- An irritable, sullen or depressed mood (the mood may be irritable rather than depressed in children and adolescents, and the occurrence must last at least one year)
- Poor academic performance
- Insufficient social interactions or limited social skills
- Low self-confidence
- A pessimistic outlook
In adults, the impact of persistent depressive disorder on quality of life can be just as upsetting as it is in major depression. Among other things, PDD escalates the risk of psychiatric comorbidity—particularly anxiety and substance abuse—and its manifestation before age 21 is strongly associated with a variety of personality disorders:
- Borderline personality disorder
- Narcissistic personality disorder
- Antisocial personality disorder
- Avoidant personality disorder
- Dependent personality disorder
- Obsessive-compulsive disorder
Although the exact cause of persistent depressive disorder is unknown, there appears to be a familial predisposition (genetic and/or learned); the disorder is also associated with psychosocial stressors (environmental factors), especially in the absence of appropriate or sufficient coping strategies (behavioural factors).
While anyone can show symptoms of PDD (young people and adults), the disorder is diagnosed two to three times more often in women than in men. The condition is considered early-onset when it manifests before age 21, and late-onset after age 21.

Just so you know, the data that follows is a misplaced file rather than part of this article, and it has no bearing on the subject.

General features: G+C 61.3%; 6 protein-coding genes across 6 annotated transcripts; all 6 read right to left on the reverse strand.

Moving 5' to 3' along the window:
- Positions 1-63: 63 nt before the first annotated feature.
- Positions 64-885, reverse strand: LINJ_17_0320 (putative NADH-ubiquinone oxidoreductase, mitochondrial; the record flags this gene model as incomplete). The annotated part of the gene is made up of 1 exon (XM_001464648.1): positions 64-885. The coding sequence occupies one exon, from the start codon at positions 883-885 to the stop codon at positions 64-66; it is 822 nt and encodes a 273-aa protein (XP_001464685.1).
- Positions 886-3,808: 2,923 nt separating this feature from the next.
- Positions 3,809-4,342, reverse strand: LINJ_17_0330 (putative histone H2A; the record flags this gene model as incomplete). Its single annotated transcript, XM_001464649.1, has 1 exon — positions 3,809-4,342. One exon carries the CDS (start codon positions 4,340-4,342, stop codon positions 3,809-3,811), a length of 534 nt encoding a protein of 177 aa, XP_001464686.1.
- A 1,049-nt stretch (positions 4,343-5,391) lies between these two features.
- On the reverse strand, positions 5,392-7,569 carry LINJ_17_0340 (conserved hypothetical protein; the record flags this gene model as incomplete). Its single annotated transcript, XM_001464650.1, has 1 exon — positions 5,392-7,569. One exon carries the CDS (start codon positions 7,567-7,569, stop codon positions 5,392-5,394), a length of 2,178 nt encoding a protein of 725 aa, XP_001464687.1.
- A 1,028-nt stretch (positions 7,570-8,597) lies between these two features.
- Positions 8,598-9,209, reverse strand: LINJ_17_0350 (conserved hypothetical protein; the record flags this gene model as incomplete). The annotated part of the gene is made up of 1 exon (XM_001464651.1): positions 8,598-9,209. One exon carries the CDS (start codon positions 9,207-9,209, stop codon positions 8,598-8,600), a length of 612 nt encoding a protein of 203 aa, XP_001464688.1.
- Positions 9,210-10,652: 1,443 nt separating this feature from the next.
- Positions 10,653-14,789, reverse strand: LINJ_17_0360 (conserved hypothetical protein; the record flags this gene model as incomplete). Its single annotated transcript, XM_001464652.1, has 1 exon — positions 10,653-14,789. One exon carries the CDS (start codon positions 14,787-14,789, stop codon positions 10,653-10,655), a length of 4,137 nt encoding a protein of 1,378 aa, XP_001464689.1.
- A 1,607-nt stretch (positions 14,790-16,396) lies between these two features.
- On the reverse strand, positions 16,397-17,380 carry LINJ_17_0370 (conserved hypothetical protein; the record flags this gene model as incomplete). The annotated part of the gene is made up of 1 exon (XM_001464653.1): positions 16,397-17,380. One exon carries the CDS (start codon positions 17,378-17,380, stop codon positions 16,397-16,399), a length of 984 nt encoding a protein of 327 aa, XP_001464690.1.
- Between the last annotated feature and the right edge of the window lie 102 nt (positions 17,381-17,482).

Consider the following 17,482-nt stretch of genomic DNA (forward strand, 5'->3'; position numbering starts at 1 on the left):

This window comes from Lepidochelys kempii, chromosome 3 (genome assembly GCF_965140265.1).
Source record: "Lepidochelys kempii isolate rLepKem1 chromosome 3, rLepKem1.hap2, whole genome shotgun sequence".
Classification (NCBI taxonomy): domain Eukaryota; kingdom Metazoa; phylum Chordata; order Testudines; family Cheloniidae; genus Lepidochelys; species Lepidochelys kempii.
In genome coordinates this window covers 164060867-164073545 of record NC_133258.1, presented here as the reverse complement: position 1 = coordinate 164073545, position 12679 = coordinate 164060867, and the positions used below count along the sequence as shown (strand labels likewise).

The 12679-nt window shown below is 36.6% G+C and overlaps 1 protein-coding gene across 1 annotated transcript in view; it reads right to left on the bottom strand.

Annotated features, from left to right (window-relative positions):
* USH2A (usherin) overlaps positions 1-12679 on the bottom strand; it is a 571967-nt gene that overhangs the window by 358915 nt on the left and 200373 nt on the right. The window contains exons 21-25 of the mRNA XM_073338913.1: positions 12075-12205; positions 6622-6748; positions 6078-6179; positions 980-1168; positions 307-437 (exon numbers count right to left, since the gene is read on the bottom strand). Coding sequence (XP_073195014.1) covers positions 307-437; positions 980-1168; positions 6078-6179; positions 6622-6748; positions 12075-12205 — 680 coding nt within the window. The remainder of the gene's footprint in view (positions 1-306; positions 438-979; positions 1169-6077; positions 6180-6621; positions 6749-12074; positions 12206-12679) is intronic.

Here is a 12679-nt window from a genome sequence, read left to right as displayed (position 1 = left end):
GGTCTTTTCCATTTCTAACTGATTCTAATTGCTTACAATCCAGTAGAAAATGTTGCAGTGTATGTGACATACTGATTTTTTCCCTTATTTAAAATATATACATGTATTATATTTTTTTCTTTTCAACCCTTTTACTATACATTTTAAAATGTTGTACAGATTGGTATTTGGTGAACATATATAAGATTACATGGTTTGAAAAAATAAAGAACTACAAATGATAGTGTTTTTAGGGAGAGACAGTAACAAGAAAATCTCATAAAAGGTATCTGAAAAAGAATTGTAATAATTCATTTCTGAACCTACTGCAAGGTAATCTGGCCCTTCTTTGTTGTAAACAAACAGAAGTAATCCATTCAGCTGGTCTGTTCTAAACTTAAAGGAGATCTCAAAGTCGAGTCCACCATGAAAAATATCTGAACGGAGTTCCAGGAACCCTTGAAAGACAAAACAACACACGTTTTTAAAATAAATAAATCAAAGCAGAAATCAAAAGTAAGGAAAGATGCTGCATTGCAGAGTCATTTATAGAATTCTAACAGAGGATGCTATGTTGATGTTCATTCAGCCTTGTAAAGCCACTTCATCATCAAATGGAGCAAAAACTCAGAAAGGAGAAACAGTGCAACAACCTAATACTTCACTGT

A relatively small proportion of people suffering from PDD seek treatment. In fact, a study carried out on a fairly large number of PDD patients showed that only 41% had received drug therapy and only 56% had received psychotherapy. One possible explanation for this is the insidious onset of symptoms and their relative weakness, along with denial or lack of self-awareness in PDD sufferers.
Several tools are available to combat or alleviate symptoms associated with PDD.
A person suspecting PDD should always begin by consulting a health professional. The specialist can establish a diagnosis and suggest treatment options.
Medication can often be an effective treatment option for PDD, although results may be less pronounced and take effect more slowly when compared with major depression. People suffering from PDD frequently take an antidepressant that helps maintain energy levels and curb intensely depressive moods.